I think right now, we're continuing to put up the excellent performance that we've put up. Again, I think sometimes we fight against some of the missteps of our competitors where there is some big charges or mostly for assumptions around policy older behavior. We haven't had any of that. We have an excellent hedge program.

So we're going to continue to emphasize the quality of the annuity earnings, the quality of the book of business. And we're going to continue to emphasize 12% compounded range share growth, the source of earnings mix, which gives us options, no matter what happens in the capital markets or not, no matter what happens in the capital markets. So we think we have a good strategy. We have a great franchise.

And as I've said, lower interest rates over time will affect us, but we've got time to respond to it. I come back to our digital program. That was initiated for consumer experience. But it also came along with $120 million of expense reduction expectations, and we are on track for that.

And that was in part motivated by the fact that we saw interest rates lower, lost earnings from interest spread, and we're going to replace it. So we see this again a possibility, and we'll take the necessary actions. But let me come back to 12% EPS share growth for five years, 17% this quarter, 13.6% ROE improvement, 8% or 9% increase in book value. Hopefully the market will react to that more so than it has.

Andrew Kligerman -- Credit Suisse -- Analyst

Got it. And I meant valuation, as well, Dennis. It sounds like you have a real confidence in the strategy that you're pursuing. Maybe more technically.

So looking at normalized spreads as reported, they did come down in retirement. But then interestingly, they came up in the annuity line. Is there any guidance or indication of where you see spreads going over the next year or two in both segments? Do you see pressure in both?

Randy Freitag -- Chief Financial Officer and Head of Individual Life

Hey, Andrew, thanks for the question. I think that what we did this quarter is we did a really good job of making sure that all of our cash was fully invested. And you see that have a positive impact on the overall spread. I think any number between 165 and 175 is well within our range of expectations and is really reflective of primarily what I just talked about, are we able to get the cash that comes into that business, especially as it runs through the hedge program, or are we able to get that cash invested on a timely basis.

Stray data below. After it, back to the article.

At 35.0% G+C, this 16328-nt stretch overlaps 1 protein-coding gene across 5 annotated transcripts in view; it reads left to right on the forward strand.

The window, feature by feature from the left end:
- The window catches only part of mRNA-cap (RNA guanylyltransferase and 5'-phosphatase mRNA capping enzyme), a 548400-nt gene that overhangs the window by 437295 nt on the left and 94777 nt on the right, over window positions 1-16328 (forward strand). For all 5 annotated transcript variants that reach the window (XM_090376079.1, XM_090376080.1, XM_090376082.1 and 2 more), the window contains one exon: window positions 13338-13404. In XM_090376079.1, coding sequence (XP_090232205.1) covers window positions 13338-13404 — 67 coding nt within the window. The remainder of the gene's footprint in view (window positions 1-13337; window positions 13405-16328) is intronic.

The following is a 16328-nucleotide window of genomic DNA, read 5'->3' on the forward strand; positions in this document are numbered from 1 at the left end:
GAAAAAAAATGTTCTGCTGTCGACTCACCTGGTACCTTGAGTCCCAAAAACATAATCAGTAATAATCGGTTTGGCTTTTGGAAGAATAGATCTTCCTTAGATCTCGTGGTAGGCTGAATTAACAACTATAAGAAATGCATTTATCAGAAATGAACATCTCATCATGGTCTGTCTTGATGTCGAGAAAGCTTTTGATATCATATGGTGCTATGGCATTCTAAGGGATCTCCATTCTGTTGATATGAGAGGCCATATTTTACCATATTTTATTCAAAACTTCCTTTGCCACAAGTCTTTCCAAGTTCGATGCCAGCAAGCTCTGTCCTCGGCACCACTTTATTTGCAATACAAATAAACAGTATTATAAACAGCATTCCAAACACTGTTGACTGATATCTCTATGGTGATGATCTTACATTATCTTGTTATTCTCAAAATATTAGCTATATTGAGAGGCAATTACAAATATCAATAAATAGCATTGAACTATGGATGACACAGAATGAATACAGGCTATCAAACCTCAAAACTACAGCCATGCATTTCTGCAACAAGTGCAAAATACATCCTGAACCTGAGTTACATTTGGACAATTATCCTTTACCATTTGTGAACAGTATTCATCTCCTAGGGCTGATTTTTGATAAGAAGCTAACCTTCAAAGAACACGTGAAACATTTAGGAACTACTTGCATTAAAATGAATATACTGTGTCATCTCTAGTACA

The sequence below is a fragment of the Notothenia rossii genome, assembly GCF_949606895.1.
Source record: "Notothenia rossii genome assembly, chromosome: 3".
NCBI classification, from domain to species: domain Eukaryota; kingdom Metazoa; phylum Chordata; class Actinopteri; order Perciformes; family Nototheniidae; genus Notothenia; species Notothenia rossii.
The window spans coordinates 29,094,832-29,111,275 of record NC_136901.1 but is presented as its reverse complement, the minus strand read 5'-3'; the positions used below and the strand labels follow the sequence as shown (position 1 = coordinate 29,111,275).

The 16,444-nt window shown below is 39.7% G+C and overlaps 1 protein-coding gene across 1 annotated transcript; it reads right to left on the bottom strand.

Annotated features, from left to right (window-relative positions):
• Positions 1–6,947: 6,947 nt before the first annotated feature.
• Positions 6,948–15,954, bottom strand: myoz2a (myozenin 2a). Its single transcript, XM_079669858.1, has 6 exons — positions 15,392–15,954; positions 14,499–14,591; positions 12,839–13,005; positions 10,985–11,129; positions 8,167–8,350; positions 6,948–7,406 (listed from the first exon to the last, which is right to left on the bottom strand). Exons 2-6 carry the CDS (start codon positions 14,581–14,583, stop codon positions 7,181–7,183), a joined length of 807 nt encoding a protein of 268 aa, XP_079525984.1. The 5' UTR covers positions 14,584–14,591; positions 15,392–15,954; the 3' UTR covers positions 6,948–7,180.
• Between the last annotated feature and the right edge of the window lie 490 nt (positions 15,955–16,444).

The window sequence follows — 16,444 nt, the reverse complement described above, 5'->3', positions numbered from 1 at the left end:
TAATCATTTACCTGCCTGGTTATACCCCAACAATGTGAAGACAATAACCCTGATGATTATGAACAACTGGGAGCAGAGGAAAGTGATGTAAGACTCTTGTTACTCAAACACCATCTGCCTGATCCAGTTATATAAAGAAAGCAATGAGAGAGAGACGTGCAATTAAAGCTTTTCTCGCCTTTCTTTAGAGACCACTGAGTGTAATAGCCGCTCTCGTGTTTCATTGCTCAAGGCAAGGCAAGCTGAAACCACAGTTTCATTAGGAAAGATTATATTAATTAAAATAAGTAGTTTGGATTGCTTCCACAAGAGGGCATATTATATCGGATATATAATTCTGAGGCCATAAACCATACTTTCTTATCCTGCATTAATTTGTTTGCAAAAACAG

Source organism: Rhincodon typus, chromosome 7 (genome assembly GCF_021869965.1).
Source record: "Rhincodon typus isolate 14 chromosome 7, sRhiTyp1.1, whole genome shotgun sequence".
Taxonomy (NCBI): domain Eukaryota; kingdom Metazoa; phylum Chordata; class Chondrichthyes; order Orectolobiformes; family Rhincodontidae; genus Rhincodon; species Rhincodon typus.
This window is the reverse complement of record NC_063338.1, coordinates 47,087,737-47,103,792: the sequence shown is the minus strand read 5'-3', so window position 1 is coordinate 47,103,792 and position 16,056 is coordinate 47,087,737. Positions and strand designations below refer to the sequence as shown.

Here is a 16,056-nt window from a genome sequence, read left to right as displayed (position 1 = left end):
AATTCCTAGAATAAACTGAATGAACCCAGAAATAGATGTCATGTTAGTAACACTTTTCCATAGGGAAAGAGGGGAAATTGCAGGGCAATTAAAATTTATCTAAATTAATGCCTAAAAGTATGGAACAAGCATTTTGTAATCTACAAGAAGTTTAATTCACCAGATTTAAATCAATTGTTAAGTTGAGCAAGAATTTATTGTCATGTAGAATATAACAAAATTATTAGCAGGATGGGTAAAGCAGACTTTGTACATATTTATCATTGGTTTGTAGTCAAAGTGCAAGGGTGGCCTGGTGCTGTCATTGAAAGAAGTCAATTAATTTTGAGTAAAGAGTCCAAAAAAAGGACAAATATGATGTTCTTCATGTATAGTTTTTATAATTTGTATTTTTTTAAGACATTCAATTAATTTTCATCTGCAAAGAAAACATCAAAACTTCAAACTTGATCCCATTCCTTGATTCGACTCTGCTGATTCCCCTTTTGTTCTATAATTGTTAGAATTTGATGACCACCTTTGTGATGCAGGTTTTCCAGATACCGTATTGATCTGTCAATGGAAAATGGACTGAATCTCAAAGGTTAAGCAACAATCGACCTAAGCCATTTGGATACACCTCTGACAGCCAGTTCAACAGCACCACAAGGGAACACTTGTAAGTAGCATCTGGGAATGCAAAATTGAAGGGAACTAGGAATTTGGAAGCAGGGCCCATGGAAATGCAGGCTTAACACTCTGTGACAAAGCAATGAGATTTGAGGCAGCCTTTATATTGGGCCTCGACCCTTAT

Andrew Kligerman -- Credit Suisse -- Analyst

Got it. Thank you.

Randy Freitag -- Chief Financial Officer and Head of Individual Life

You bet.

Operator

Thank you. Our next question comes from John Barnidge from Sandler O'Neill. Your line is now open.

John Barnidge -- Sandler O'Neill + Partners, L.P.-- Analyst

Thank you. My question is about retirement. First-year sales were a bit light. This is more a function of timing or demand.

And, maybe, can you please talk about the backlog in the second half of the year?

Dennis Glass -- President and Chief Executive Officer

I think it's exactly what you said, timing. We have a very robust pipeline in both the small-market sales and mid- to large. Now we had to convert that pipeline into sales. But we're starting with a robust pipeline.

So we expect better sales results in the second half. We're seeing some of that already.

John Barnidge -- Sandler O'Neill + Partners, L.P.-- Analyst

Can you maybe talk about what sectors are seeing greater demand than others?

Dennis Glass -- President and Chief Executive Officer

I think in the mid to large market, we focus on government, we focus on healthcare, we focus on education. So those would be the sectors where most of the pipeline is. And then in small case market, which we sell through, predominantly the wire houses, we're seeing a pickup in opportunity there, as well. I also come back to the point I made earlier, John, which is we're seeing 6% growth in recurring deposits which is about 50% of total deposits in any particular year.

So that is a strong balance. And again pipeline opportunity is pretty good at this moment. We've got converted into sales, and we're pretty confident that it'll happen.

John Barnidge -- Sandler O'Neill + Partners, L.P.-- Analyst

Great. Thanks for your answers.

Operator

Thank you. Our next question is from Josh Shanker of Deutsche Bank. Your line is now open.

Josh Shanker -- Deutsche Bank -- Analyst